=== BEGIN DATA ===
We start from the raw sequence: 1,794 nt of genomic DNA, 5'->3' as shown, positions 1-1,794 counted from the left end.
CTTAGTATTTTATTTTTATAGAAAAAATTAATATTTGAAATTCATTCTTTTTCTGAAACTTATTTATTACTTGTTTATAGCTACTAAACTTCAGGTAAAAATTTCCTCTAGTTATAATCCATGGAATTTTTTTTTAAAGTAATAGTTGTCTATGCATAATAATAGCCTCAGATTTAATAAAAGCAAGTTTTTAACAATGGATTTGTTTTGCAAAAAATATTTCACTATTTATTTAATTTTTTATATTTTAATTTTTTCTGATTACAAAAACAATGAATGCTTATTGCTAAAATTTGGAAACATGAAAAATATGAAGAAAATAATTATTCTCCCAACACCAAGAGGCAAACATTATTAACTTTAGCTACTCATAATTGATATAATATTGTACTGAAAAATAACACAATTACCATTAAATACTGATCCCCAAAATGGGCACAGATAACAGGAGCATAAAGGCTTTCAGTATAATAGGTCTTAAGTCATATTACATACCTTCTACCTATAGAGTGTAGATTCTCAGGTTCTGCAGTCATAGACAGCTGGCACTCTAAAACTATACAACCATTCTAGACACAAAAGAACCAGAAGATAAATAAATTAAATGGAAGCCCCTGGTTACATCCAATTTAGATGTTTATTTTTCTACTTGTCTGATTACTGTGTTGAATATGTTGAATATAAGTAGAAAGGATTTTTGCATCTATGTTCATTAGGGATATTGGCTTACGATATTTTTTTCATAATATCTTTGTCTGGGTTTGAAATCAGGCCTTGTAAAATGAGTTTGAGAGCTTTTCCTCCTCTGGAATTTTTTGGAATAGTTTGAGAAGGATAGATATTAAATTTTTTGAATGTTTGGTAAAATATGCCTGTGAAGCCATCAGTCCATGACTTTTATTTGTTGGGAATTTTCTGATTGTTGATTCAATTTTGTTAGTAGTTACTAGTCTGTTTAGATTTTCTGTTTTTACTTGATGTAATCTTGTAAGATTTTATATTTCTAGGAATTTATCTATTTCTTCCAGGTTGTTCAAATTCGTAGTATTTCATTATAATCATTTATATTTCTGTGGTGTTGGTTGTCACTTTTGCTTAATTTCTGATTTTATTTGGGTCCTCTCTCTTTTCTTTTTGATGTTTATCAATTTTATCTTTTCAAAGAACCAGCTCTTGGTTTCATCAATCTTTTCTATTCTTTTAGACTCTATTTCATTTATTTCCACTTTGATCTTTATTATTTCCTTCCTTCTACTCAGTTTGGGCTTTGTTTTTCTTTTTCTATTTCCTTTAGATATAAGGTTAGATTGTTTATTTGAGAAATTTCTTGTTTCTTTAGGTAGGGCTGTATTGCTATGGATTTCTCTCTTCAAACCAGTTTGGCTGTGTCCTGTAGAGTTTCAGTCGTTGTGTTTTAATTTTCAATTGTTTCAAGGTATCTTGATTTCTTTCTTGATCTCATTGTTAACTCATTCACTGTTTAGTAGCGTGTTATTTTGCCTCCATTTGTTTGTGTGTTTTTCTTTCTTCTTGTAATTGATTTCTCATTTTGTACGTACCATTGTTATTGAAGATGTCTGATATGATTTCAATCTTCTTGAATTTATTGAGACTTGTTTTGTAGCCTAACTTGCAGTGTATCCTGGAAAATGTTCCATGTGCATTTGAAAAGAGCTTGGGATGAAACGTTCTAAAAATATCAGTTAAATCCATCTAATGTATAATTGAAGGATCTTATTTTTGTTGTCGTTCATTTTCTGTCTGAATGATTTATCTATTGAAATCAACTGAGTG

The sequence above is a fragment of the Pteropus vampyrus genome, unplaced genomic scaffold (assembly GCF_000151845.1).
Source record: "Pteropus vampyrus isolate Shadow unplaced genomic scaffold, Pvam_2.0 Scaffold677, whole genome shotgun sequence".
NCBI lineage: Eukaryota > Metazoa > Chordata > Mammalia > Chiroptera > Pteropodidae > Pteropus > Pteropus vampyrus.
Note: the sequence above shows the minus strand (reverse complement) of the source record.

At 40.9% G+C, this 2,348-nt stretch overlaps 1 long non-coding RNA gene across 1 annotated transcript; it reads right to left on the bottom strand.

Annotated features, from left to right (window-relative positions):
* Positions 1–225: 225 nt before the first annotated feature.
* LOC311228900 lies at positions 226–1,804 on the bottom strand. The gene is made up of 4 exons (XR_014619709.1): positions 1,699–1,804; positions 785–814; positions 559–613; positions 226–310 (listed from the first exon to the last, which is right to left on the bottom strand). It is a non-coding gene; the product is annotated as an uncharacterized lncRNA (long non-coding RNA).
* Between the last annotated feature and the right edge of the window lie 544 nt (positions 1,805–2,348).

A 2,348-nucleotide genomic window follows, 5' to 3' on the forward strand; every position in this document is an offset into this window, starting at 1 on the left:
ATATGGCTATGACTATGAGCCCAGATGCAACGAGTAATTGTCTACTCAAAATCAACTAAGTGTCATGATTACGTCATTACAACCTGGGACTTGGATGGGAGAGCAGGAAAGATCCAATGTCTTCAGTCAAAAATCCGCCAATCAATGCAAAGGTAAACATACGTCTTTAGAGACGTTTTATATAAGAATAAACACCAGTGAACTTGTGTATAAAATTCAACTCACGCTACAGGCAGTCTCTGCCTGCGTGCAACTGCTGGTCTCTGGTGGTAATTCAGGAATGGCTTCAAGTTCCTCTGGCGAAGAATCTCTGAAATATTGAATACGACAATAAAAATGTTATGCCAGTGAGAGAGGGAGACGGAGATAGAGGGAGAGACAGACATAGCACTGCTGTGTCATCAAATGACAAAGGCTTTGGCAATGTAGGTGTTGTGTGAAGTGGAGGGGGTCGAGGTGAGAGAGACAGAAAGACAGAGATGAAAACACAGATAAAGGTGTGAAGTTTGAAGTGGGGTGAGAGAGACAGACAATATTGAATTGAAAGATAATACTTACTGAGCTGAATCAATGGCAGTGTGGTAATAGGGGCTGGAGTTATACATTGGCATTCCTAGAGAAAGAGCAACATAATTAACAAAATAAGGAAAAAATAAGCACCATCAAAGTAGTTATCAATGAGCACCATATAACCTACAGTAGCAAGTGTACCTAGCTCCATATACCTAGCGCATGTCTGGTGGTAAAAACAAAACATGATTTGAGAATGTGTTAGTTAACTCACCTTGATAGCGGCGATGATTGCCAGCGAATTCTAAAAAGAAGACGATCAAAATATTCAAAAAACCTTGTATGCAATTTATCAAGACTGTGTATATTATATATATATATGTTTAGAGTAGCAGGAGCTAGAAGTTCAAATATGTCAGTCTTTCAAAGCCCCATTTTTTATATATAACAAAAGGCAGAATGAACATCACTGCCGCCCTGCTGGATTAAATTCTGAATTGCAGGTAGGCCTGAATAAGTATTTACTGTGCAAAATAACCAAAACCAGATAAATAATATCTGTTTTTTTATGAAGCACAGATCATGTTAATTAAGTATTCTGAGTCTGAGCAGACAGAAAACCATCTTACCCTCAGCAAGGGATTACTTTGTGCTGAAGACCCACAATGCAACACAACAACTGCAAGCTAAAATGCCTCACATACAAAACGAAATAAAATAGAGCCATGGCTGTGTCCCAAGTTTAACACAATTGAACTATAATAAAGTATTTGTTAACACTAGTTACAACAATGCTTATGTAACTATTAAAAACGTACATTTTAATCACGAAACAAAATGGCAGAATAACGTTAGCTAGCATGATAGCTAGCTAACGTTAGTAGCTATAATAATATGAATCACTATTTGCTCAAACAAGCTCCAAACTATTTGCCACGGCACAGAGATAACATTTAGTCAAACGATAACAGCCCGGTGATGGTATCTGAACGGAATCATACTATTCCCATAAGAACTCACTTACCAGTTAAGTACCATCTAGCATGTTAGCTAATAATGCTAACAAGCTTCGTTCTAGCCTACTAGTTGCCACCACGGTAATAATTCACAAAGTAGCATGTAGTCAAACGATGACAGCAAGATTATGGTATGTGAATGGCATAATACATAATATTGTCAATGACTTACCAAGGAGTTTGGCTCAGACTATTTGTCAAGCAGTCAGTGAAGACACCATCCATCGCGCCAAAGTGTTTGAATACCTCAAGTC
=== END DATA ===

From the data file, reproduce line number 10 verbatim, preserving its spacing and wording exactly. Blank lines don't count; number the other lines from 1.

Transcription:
* LOC311228900 lies at positions 226–1,804 on the bottom strand. The gene is made up of 4 exons (XR_014619709.1): positions 1,699–1,804; positions 785–814; positions 559–613; positions 226–310 (listed from the first exon to the last, which is right to left on the bottom strand). It is a non-coding gene; the product is annotated as an uncharacterized lncRNA (long non-coding RNA).